WHAT DOES THAT MEAN?
What does teaching in the margins mean? To really understand the concept of teaching in the margins, you’ve got to learn a few things first;
- Margins only exist in comparison to the center.
- Margins are found where the outside world meets the center
- Margins are where the truly engaging, thought provoking, life changing, learning can happen
How do you get to the margins?
You follow your students. Students are REALLY good at getting to the margins. They know what they are curious about. They are embedded in the outside world. Have an open conversation and let them pull you out of the center. Take currents events and link them to the content. Is there some strange weather event happening? Is there some recent discovery that excites you or your students? EVERYTHING IS SCIENCE. Make it your lesson.
This is a TEDx Talk from someone who I really believe understands teaching in the margins.
“Kids get to study things that they are passionate about instead of telling them things they have to learn every single day. This really gives kids ownership of their learning, and makes it very relevant to them” -Kayla Delzer
Everyone is passionate about something. When you have open conversations with your students, you can learn their passions and engage them in the learning process.
Teachable Moments vs. Teaching in the Margins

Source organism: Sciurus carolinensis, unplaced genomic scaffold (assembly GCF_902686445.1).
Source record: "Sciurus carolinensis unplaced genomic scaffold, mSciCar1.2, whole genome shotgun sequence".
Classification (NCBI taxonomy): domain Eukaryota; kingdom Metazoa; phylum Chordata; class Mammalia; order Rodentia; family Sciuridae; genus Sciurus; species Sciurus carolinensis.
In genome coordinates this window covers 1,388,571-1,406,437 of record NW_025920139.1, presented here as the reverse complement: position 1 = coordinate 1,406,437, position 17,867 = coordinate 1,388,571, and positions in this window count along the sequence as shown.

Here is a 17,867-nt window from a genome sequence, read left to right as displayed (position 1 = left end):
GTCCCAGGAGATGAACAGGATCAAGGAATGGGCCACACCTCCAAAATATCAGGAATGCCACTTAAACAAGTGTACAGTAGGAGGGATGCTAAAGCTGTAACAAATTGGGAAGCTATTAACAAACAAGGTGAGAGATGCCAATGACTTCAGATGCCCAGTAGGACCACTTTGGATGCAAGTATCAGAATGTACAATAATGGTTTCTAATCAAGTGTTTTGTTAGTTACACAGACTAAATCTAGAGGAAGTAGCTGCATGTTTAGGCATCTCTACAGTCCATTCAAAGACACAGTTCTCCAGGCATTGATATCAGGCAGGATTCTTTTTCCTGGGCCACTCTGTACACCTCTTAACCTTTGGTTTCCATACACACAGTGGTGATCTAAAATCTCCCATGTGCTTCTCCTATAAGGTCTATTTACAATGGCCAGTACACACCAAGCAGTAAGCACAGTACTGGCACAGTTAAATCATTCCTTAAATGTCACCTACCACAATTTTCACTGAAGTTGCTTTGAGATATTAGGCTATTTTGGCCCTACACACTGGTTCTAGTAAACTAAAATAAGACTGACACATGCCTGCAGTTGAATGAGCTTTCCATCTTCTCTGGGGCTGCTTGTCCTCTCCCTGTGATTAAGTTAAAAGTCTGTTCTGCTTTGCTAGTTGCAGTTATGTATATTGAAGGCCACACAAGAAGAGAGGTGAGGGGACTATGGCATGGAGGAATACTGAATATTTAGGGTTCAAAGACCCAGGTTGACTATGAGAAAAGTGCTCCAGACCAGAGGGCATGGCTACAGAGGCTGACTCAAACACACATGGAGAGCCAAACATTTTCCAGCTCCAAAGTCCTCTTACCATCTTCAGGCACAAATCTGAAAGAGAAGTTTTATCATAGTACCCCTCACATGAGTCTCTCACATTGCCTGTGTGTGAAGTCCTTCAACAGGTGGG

It’s easy to confuse the two. Here’s the biggest difference;
Teaching in the margins is a long term strategy. Teaching in the margins is often planned although it can be flexible.
Teachable moments can often happen while in the margins but they can happen in the center as well. Teachable moments are short term moments in time where a lesson can be learned. You can’t plan for teachable moments. When they happen, you’ve got to seize the opportunity.
GET OUT OF YOUR COMFORT ZONE
When you spend year after year teaching the same material the same way, you WILL get bored, and the kids will notice. Boredom is infectious, but so is excitement. Teaching in the margins and taking a step out of your comfort zone will invigorate your teaching and bring the energy back to the classroom. Be flexible.
Get excited about leaving the center
Jump with both feet. Get a good running start. Don’t be afraid of making a bit of a splash on your way to the margins